Unless you have Shirei, this ability is probably negligible, which means that this is a glorified Wandering Ones. That said, it can still make your deck if you have a decent amount of ki counter amassers or Ninjas. I would probably want three cards within these categories as a prerequisite for playing the Urchin.
I wouldn’t maindeck this, except perhaps in the soon-to-be archaic**** Rochester draft format. I’d bring it in out of the board if my opponent had three or more legends, or possibly two really good ones. If your opponent only has one legend that you know of, and you don’t really have reason to suspect he has another, only bring this in if you just lose when the legend in question hits play. In other words, this is good when Iwamori isn’t. Don’t do what Donny Don’t does.
The ability is nice and all, but five mana for a 2/1 is asking a little much. Red can kill it without batting an eye, and this would take about fourteen turns to amass enough counters to kill a Green guy. I could see playing it in an extremely spirit/arcane-focused Blue/Black deck and/or sideboarding it in against decks that can’t possibly remove it, but I wouldn’t be thrilled.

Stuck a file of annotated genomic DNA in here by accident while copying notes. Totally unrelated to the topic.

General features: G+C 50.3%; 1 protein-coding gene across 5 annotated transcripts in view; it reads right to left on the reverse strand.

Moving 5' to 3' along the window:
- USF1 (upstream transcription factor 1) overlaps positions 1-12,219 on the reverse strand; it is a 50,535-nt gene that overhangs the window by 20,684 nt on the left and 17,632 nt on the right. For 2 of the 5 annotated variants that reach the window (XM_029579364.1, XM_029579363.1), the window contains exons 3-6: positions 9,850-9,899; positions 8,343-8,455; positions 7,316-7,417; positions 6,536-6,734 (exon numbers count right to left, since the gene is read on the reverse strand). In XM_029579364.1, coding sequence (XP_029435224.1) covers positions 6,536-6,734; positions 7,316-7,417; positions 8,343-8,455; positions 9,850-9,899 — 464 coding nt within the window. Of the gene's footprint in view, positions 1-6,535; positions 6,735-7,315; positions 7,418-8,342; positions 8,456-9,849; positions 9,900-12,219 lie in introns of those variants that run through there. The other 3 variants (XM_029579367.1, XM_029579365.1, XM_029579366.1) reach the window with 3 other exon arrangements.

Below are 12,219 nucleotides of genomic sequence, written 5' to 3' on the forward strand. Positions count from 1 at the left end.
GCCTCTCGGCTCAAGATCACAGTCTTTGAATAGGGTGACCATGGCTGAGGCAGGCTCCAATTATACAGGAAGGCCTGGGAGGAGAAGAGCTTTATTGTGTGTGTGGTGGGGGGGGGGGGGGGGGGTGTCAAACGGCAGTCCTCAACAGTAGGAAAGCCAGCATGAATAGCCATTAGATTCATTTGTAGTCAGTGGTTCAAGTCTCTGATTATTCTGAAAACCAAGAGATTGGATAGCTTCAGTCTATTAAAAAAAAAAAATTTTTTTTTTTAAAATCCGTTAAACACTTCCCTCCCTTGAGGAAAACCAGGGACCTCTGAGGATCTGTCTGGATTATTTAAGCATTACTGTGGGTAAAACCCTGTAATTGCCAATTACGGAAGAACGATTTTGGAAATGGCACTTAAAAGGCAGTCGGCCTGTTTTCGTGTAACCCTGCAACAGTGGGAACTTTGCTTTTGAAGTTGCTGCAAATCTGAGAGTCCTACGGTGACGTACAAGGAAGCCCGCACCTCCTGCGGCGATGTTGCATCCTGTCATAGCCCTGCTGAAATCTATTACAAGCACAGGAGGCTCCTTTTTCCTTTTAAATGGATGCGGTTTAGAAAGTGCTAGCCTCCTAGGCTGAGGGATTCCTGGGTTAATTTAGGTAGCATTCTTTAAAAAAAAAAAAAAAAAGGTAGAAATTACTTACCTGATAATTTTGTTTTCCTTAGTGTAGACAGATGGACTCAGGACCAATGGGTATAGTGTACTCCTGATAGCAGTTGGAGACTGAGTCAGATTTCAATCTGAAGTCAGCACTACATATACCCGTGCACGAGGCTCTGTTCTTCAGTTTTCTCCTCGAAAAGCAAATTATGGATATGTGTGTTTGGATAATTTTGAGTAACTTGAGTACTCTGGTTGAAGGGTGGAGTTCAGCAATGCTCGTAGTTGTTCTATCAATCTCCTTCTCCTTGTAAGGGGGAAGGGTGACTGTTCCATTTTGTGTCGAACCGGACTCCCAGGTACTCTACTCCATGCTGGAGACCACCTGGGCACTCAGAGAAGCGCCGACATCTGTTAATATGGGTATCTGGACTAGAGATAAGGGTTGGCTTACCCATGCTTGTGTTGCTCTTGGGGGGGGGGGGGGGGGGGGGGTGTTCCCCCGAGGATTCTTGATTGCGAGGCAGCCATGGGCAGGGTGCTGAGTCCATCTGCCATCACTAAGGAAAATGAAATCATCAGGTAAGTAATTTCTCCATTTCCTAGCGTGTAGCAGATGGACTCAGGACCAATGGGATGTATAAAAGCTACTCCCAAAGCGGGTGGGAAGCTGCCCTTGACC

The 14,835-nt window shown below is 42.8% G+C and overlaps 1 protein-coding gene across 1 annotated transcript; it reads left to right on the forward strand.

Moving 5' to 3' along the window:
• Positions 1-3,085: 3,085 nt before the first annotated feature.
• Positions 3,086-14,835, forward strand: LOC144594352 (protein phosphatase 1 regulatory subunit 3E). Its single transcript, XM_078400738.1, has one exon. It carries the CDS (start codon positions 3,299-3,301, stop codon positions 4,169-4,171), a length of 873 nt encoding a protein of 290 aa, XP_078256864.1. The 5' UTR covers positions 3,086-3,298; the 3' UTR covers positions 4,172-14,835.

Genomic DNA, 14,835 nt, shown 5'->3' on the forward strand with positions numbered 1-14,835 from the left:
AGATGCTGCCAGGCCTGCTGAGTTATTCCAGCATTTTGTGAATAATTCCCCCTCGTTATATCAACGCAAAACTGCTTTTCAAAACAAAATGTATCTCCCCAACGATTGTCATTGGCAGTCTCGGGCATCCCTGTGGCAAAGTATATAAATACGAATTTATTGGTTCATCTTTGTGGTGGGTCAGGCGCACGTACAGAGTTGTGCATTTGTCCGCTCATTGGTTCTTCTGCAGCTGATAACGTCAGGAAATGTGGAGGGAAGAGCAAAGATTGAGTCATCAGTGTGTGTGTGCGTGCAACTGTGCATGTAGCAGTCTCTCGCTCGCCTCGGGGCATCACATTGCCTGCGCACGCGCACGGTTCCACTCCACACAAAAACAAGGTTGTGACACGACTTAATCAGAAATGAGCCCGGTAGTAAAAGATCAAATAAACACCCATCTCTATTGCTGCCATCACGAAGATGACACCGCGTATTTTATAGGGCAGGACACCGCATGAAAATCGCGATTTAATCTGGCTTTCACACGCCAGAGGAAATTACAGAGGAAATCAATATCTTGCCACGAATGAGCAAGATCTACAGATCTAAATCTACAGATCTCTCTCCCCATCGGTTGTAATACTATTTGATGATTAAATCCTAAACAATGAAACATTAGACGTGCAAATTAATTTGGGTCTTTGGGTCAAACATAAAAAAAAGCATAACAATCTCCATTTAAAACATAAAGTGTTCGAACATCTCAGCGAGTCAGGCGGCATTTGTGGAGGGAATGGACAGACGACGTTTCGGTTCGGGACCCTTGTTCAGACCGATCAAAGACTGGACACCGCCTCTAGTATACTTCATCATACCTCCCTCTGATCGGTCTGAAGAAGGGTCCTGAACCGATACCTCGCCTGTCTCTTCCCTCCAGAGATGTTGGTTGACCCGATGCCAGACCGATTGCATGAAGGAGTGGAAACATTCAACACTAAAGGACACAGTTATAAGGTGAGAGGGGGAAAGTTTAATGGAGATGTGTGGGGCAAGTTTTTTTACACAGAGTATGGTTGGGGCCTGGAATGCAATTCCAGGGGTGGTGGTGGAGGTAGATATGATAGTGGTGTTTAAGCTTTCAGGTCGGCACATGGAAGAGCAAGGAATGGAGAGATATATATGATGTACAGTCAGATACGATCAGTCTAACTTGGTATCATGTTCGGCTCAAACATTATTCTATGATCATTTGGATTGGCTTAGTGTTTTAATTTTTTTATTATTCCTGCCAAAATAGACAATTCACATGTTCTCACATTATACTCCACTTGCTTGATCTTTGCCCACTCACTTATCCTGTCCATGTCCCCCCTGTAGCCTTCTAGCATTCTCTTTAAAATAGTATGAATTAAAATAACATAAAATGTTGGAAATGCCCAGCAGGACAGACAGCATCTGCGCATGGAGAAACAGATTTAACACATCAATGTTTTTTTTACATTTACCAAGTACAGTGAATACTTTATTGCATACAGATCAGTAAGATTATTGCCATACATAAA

Stir the Grave
If you stop to think about it, Stir the Grave is functionally identical to Raise Dead. I….dentical. The only differences are that you have to cast the creature again the same turn and can pay for it with mana of any color. This is actually more likely to get maindecked than several of the cards above it, but it will come to be known as the hallmark of a deck that came up a few short. I would consider playing it in a “good” deck if I had several very strong creatures that I’d be really interested in getting back, like Kabuto Moth, Scuttling Death, or Kodama of the South Tree or other random bomb rares.
Blessing of Leeches
Serpent Skin has made a return already, except weaker and in Black. I like the ability to tap out and still be able to regenerate, but the initial three mana investment makes it a little clunky as far as tricks go. Yes, yes, my mother is a little clunky as far as tricks go, sure sure. The loss of one life every upkeep, while contributing nicely to the card’s flavor, creates the very really possibility of the card becoming a liability. Whatever you put this on better be bigger than your opponent’s biggest creature, or you may find yourself flailing wildly with it in an attempt to get it off the board. This would mean it’s probably best in green/black, a color combination in which you’d rather have the Original. It might also be alright in decks with evasion that need help slowing the bleeding on the ground. I might be off on this one, but it seems that you’d rather play a creature over it.